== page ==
|SSH_CONFIG(5)||File Formats Manual||SSH_CONFIG(5)|
OpenSSH SSH client configuration files
ssh(1) obtains configuration data from the following sources in the following order:
For each parameter, the first obtained value will be used. The configuration files contain sections separated by “Host” specifications, and that section is only applied for hosts that match one of the patterns given in the specification. The matched host name is the one given on the command line.
Since the first obtained value for each parameter is used, more host-specific declarations should be given near the beginning of the file, and general defaults at the end.
The configuration file has the following format:
Empty lines and lines starting with
#’ are comments. Otherwise a line is
of the format “keyword arguments”. Configuration options may
be separated by whitespace or optional whitespace and exactly one
=’; the latter format is useful to
avoid the need to quote whitespace when specifying configuration options
-o option. Arguments
may optionally be enclosed in double quotes (") in order to represent
arguments containing spaces.
The possible keywords and their meanings are as follows (note that keywords are case-insensitive and arguments are case-sensitive):
Matchkeyword) to be only for those hosts that match one of the patterns given after the keyword. If more than one pattern is provided, they should be separated by whitespace. A single ‘
*’ as a pattern can be used to provide global defaults for all hosts. The host is the hostname argument given on the command line (i.e. the name is not converted to a canonicalized host name before matching).
A pattern entry may be negated by prefixing it with an
exclamation mark (‘!’). If a negated entry is matched,
Host entry is ignored, regardless of
whether any other patterns on the line match. Negated matches are
therefore useful to provide exceptions for wildcard matches.
See PATTERNS for more information on patterns.
Matchkeyword) to be used only when the conditions following the
Matchkeyword are satisfied. Match conditions are specified using one or more keyword/criteria pairs or the single token
allwhich matches all criteria. The available keywords are:
exec keyword executes the
specified command under the user's shell. If the command returns a zero
exit status then the condition is considered true. Commands containing
whitespace characters must be quoted. The following character sequences
in the command will be expanded prior to execution:
%L’ will be substituted by the
first component of the local host name,
%l’ will be substituted by the
local host name (including any domain name),
%h’ will be substituted by the
target host name, ‘
%n’ will be
substituted by the original target host name specified on the
%p’ the destination
%r’ by the remote login
username, and ‘
%u’ by the username
of the user running
The other keywords' criteria must be single entries or
comma-separated lists and may use the wildcard and negation operators
described in the PATTERNS section.
The criteria for the
host keyword are matched
against the target hostname, after any substitution by the
Hostname option. The
originalhost keyword matches against the
hostname as it was specified on the command-line. The
user keyword matches against the target username
on the remote host. The
matches against the name of the local user running
ssh(1) (this keyword may be
useful in system-wide
UsePrivilegedPortis set to “yes”.
CanonicalizeHostnameis enabled, this option specifies the list of domain suffixes in which to search for the specified destination host.
CanonicalizeHostnameis enabled and the target hostname cannot be found in any of the domains specified by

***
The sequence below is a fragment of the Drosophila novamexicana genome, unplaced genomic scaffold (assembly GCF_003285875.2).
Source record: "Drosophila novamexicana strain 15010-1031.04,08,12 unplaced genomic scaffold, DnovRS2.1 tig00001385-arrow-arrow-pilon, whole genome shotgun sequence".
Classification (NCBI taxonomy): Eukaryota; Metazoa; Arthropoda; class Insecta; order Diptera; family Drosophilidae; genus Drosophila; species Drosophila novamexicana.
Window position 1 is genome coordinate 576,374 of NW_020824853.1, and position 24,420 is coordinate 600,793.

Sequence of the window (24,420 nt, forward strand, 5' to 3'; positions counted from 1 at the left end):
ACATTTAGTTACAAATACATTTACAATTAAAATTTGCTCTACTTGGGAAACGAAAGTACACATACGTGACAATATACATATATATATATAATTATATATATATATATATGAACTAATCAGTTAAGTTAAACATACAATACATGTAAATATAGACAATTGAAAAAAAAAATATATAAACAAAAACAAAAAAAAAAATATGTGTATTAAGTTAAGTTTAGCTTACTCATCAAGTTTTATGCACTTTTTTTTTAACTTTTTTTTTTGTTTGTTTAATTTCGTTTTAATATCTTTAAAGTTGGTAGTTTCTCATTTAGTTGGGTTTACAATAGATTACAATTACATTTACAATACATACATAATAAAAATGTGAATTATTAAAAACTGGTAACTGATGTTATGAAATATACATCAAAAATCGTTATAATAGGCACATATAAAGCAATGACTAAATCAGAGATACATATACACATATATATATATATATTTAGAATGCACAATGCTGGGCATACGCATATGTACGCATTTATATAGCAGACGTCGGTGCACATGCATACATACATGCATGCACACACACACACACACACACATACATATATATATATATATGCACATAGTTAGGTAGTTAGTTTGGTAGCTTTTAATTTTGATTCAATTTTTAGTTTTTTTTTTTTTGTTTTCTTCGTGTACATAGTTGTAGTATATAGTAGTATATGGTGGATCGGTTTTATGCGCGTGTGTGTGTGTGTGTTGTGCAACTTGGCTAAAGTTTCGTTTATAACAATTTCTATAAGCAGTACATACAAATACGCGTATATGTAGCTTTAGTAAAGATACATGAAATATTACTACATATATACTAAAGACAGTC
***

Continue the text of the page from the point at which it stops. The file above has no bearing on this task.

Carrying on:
ProxyCommand, ssh(1) will attempt to canonicalize the hostname specified on the command line using the
CanonicalizeHostnameis set to “always”, then canonicalization is applied to proxied connections too.
If this option is enabled and canonicalisation results in the
target hostname changing, then the configuration files are processed
again using the new target name to pick up any new configuration in
For example, “*.a.example.com:*.b.example.com,*.c.example.com” will allow hostnames matching “*.a.example.com” to be canonicalized to names in the “*.b.example.com” or “*.c.example.com” domains.
The default is:
aes128-ctr,aes192-ctr,aes256-ctr, email@example.com,firstname.lastname@example.org, email@example.com, arcfour256,arcfour128, aes128-cbc,3des-cbc,blowfish-cbc,cast128-cbc, aes192-cbc,aes256-cbc,arcfour
The list of available ciphers may also be obtained using the
-Q option of
ControlPathargument. Additional sessions can connect to this socket using the same
ControlMasterset to “no” (the default). These sessions will try to reuse the master instance's network connection rather than initiating new ones, but will fall back to connecting normally if the control socket does not exist, or is not listening.
Setting this to “ask” will cause ssh to listen
for control connections, but require confirmation using the
SSH_ASKPASS program before they are accepted
(see ssh-add(1) for
details). If the
ControlPath cannot be opened,
ssh will continue without connecting to a master instance.
X11 and ssh-agent(1) forwarding is supported over these multiplexed connections, however the display and agent forwarded will be the one belonging to the master connection i.e. it is not possible to forward multiple displays or agents.
Two additional options allow for opportunistic multiplexing: try to use a master connection but fall back to creating a new one if one does not already exist. These options are: “auto” and “autoask”. The latter requires confirmation like the “ask” option.
ControlMastersection above or the string “none” to disable connection sharing. In the path, ‘
%L’ will be substituted by the first component of the local host name, ‘
%l’ will be substituted by the local host name (including any domain name), ‘
%h’ will be substituted by the target host name, ‘
%n’ will be substituted by the original target host name specified on the command line, ‘